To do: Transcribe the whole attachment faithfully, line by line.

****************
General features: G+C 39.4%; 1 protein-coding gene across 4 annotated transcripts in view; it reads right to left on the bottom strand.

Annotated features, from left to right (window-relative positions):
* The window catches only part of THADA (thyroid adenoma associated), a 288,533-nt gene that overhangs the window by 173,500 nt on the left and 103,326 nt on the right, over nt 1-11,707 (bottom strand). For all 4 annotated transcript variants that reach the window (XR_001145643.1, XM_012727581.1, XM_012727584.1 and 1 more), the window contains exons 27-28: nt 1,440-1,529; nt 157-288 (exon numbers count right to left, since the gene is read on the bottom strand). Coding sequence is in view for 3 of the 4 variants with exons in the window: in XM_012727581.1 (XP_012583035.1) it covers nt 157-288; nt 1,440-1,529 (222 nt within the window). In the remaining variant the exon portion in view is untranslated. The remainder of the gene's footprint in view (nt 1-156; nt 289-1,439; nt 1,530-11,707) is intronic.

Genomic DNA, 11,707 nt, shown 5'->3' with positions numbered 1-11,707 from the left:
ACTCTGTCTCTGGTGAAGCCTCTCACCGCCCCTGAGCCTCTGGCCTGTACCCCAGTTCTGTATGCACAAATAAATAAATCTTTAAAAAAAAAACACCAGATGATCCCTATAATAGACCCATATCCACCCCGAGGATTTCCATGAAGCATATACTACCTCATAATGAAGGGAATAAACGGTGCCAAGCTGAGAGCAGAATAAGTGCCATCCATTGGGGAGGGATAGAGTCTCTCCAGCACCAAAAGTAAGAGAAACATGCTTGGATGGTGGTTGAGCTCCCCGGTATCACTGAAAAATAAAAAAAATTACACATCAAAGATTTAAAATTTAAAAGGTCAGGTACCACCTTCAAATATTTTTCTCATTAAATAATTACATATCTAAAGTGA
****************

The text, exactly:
General features: G+C 39.4%; 1 protein-coding gene across 4 annotated transcripts in view; it reads right to left on the bottom strand.

Annotated features, from left to right (window-relative positions):
* The window catches only part of THADA (thyroid adenoma associated), a 288,533-nt gene that overhangs the window by 173,500 nt on the left and 103,326 nt on the right, over nt 1-11,707 (bottom strand). For all 4 annotated transcript variants that reach the window (XR_001145643.1, XM_012727581.1, XM_012727584.1 and 1 more), the window contains exons 27-28: nt 1,440-1,529; nt 157-288 (exon numbers count right to left, since the gene is read on the bottom strand). Coding sequence is in view for 3 of the 4 variants with exons in the window: in XM_012727581.1 (XP_012583035.1) it covers nt 157-288; nt 1,440-1,529 (222 nt within the window). In the remaining variant the exon portion in view is untranslated. The remainder of the gene's footprint in view (nt 1-156; nt 289-1,439; nt 1,530-11,707) is intronic.

Genomic DNA, 11,707 nt, shown 5'->3' with positions numbered 1-11,707 from the left:
ACTCTGTCTCTGGTGAAGCCTCTCACCGCCCCTGAGCCTCTGGCCTGTACCCCAGTTCTGTATGCACAAATAAATAAATCTTTAAAAAAAAAACACCAGATGATCCCTATAATAGACCCATATCCACCCCGAGGATTTCCATGAAGCATATACTACCTCATAATGAAGGGAATAAACGGTGCCAAGCTGAGAGCAGAATAAGTGCCATCCATTGGGGAGGGATAGAGTCTCTCCAGCACCAAAAGTAAGAGAAACATGCTTGGATGGTGGTTGAGCTCCCCGGTATCACTGAAAAATAAAAAAAATTACACATCAAAGATTTAAAATTTAAAAGGTCAGGTACCACCTTCAAATATTTTTCTCATTAAATAATTACATATCTAAAGTGA